Millions of pounds of pesticides are used each year in the US for all sorts of reasons - crops, lawns, inside homes, aerial spraying, etc. But what many people don't realize is that the pesticides get into us and they have harmful effects on us. Pesticides can be absorbed through the skin, ingested (from food and water), or inhaled.
One pesticide that we're being exposed to in increasingly larger amounts each year is glyphosate, commonly known as Roundup. Food is the main way glyphosate gets into us, and so we are exposed to it almost daily. And yes, it is in almost all of us. It's used for weed control in outdoor areas, as well as on genetically modified crops (e.g., corn, soybeans), and frequently right before harvest on conventional crops (e.g., wheat, oats, barley).
Recently researchers at the UC Berkeley School of Public Health found that glyphosate exposure in childhood is linked to liver inflammation, fatty liver disease, and metabolic syndrome in early adulthood. These conditions can lead to diabetes, heart disease, and strokes.
What to do to lower exposure to glyphosate? Eat organic foods whenever possible. Levels in the body will go down within a week. Organic farmers and food producers are not allowed to use glyphosate.
Over the last decade, Dr. Charles Limbach noticed something strange in his family medicine practice in East Salinas, California.
Kids between 5 and 15 years old showed elevated levels of liver enzymes, a sign of liver inflammation. Limbach ordered a panel of medical tests on each patient and repeatedly saw the same result: fatty liver disease.
“When I trained in family medicine here in Salinas about 30 years ago, fatty liver was never even mentioned,” Limbach told Environmental Health News (EHN). Now, a hundred kids in his practice have fatty liver disease, characterized by excess fat stored in the liver, which can lead to long-term liver damage.
Limbach read research led by Paul Mills, family medicine and public health professor at UC San Diego. Mills' study showed a link between fatty liver disease in adults and exposure to glyphosate, the world’s most commonly used herbicide, and the active ingredient in Roundup. “This bell rang in my head,” Limbach said, noting that many of the kids in his practice ate cereal products from crops treated with glyphosate.
Fatty liver disease and metabolic syndrome, a collection of symptoms that increase risk of heart disease, diabetes and stroke, are rising among children and young adults in the U.S., and new research published today in Environmental Health Perspectives helps explain why. Spurred by Limbach’s observations, researchers at the UC Berkeley School of Public Health found that childhood exposure to glyphosate is linked to liver inflammation and metabolic syndrome in early adulthood. These conditions can lead to liver cancer, diabetes and cardiovascular disease.
Glyphosate has also been linked to cancer, and Roundup’s manufacturer, Monsanto and its parent company Bayer, are embroiled in hundreds of thousands of cancer-related lawsuits. Glyphosate use in the U.S. has skyrocketed in the last two decades, so while the study population lives in Salinas, California, an agricultural community, the findings have national implications.
Lead author Brenda Eskenazi, director of UC Berkeley’s Center for Environmental Research and Children’s Health, and her team used data from a study Eskenazi initiated two decades prior. From 2000 to 2002, the researchers enrolled pregnant women and babies born in the Salinas Valley, nicknamed “America’s salad bowl” and producing nearly half the country’s lettuce. From birth to age 18, Eskenazi’s team collected hundreds of thousands of biological samples, health records and glyphosate exposure data from 480 mother-child pairs.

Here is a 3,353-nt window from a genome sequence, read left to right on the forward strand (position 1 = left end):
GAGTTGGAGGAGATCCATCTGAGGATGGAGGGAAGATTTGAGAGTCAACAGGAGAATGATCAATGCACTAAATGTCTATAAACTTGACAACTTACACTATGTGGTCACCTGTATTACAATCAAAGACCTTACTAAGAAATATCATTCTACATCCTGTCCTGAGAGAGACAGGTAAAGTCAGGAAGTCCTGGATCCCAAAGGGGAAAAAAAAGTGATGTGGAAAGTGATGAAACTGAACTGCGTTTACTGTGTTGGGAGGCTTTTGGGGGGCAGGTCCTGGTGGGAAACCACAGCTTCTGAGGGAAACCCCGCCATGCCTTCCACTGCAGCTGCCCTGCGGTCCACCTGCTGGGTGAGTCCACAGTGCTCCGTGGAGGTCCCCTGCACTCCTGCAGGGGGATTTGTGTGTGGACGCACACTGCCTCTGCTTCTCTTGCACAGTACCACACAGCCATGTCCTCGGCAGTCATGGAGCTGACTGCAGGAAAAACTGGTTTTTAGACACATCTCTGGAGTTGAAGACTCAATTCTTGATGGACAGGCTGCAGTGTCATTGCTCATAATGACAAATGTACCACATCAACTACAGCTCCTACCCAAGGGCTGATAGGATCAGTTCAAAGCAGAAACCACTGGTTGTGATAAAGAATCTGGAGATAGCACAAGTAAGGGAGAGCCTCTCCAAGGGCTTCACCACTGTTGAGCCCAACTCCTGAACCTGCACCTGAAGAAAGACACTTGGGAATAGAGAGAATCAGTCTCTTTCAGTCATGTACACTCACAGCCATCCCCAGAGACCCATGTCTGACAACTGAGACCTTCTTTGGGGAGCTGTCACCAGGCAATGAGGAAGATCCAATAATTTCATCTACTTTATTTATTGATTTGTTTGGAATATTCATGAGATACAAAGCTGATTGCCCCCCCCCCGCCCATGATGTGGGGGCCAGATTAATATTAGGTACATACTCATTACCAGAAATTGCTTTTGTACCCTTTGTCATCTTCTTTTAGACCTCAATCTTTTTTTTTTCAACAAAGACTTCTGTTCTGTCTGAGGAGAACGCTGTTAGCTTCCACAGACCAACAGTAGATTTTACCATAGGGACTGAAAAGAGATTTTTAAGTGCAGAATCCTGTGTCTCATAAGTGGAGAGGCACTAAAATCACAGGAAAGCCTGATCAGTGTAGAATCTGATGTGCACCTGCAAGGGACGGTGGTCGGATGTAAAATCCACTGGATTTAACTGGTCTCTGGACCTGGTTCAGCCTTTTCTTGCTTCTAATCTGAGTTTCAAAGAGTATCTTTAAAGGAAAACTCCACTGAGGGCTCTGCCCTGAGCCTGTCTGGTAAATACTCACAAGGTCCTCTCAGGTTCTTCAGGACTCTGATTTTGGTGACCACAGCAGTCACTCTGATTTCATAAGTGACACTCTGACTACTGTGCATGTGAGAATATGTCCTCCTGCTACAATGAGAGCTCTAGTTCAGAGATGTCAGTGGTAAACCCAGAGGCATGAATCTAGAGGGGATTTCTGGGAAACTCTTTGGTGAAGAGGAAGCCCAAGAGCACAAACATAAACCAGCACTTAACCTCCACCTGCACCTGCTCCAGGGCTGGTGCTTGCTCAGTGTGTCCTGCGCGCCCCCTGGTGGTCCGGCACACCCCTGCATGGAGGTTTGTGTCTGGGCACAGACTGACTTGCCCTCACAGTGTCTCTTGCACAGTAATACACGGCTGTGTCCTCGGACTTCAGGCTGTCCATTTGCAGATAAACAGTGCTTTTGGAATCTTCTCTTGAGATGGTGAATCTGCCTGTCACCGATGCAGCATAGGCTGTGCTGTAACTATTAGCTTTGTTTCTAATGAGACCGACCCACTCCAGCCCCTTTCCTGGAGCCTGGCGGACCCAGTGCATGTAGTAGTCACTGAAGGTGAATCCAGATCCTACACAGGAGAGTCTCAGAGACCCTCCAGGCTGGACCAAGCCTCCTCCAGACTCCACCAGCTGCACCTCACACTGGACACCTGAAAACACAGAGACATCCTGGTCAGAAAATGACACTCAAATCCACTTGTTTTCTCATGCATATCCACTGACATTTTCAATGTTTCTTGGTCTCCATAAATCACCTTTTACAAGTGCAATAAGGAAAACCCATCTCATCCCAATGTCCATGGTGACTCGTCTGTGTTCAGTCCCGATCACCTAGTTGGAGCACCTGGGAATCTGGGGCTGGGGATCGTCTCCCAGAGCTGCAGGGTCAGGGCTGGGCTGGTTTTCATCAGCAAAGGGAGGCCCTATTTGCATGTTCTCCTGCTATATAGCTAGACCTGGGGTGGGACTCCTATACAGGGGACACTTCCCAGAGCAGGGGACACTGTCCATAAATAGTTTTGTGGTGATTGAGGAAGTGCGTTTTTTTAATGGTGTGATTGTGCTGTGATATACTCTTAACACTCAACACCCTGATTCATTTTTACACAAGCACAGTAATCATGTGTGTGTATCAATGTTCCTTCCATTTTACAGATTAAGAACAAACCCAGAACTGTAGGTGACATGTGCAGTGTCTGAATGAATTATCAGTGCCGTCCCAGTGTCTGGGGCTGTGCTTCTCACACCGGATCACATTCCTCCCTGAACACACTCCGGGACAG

In their newly published study, the researchers analyzed urine samples from the pregnant mothers and their children at ages 5, 14 and 18. High concentrations of glyphosate and AMPA, a derivative of glyphosate, in children’s urine was linked to liver inflammation and metabolic syndrome at age 18. The researchers observed this association independent of body size, even though the study participants were more likely to have high body mass indices.
Proximity to pesticides
From 1995 to 2014, annual agricultural use of glyphosate in the U.S. increased from 27 million pounds to a peak of nearly 250 million.
Furthermore, Eskenazi’s team found that childhood proximity to glyphosate use predicted metabolic syndrome at age 18. Since 1990, California has required full, detailed disclosure of all pesticide use. Eskenazi’s team used those data to estimate the amount of glyphosate applied within one kilometer of each study participant’s home, from birth to age 5.
Glyphosate use near participants’ homes was low during their early childhood, but higher when they reached ages 14 and 18. Indeed, during this time, as crops genetically engineered to tolerate herbicides came on the market, glyphosate use skyrocketed across the country. From 1995 to 2014, annual agricultural use of glyphosate in the U.S. increased from 27 million pounds to a peak of nearly 250 million, according to Charles Benbrook, executive director of the Heartland Health Research Alliance.
Glyphosate in wheat, oats, barley and beans
But risk of glyphosate exposure is significant even in urban areas, and crops treated with glyphosate are distributed throughout the country. “Eighty percent of the typical dietary exposure to members of the public in the U.S. that aren't handling or spraying a glyphosate-based herbicide come from wheat, oats, barley and edible beans,” Benbrook told EHN. These findings are relevant for children everywhere; the levels of glyphosate and AMPA among the Salinas community are within the range reported for the general U.S. population, Eskenazi said.